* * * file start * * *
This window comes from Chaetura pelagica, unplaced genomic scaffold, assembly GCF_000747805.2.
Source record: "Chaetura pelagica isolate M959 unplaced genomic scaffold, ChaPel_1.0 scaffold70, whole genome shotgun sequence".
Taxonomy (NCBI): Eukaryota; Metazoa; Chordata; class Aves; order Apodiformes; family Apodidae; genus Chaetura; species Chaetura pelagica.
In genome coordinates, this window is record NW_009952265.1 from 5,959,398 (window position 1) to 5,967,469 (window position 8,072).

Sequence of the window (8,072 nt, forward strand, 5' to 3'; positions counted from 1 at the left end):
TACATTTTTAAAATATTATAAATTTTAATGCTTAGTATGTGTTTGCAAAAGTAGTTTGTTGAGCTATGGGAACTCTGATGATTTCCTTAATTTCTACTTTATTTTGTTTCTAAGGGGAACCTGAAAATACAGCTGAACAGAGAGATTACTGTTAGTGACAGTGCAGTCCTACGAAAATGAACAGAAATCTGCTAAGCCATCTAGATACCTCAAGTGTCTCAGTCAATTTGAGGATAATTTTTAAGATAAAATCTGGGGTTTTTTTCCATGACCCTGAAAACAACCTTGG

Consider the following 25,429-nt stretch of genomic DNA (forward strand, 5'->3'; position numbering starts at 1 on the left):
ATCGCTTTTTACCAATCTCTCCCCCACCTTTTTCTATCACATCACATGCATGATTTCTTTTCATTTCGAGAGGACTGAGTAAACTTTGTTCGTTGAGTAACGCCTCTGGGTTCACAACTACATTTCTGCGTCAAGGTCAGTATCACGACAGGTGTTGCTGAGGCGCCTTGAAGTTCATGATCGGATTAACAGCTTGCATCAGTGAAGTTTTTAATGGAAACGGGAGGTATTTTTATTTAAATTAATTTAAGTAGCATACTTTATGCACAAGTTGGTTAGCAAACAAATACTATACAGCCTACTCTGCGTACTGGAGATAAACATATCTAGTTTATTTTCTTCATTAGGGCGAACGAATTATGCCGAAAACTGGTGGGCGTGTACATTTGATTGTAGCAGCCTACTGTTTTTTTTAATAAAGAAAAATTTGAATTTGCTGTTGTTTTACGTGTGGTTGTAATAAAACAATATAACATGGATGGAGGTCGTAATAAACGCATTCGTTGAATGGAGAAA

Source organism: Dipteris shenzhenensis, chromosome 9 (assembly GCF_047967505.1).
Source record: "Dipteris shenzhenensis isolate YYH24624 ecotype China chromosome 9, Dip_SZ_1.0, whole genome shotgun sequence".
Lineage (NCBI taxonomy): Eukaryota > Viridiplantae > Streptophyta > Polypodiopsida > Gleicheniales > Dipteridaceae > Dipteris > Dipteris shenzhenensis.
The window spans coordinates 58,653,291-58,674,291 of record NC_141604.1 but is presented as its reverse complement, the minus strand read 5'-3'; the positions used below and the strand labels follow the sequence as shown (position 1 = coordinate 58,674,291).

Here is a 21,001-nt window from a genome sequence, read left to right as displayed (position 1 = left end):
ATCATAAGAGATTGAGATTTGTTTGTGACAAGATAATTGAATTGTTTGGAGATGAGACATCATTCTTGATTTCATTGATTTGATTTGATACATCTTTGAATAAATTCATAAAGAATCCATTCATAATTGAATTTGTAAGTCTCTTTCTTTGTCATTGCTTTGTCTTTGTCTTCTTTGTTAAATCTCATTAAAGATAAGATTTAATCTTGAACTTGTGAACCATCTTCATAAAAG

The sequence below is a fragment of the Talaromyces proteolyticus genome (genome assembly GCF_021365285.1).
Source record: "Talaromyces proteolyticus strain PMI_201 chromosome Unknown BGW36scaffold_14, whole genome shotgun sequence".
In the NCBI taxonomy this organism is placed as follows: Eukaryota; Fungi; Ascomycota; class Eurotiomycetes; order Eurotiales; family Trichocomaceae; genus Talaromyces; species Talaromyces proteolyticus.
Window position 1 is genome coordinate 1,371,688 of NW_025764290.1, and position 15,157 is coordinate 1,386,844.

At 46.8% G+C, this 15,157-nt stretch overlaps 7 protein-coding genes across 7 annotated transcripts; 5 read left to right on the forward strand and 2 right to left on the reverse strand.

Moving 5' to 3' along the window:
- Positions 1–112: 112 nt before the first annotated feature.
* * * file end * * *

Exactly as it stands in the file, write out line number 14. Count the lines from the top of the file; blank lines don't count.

ATCATAAGAGATTGAGATTTGTTTGTGACAAGATAATTGAATTGTTTGGAGATGAGACATCATTCTTGATTTCATTGATTTGATTTGATACATCTTTGAATAAATTCATAAAGAATCCATTCATAATTGAATTTGTAAGTCTCTTTCTTTGTCATTGCTTTGTCTTTGTCTTCTTTGTTAAATCTCATTAAAGATAAGATTTAATCTTGAACTTGTGAACCATCTTCATAAAAG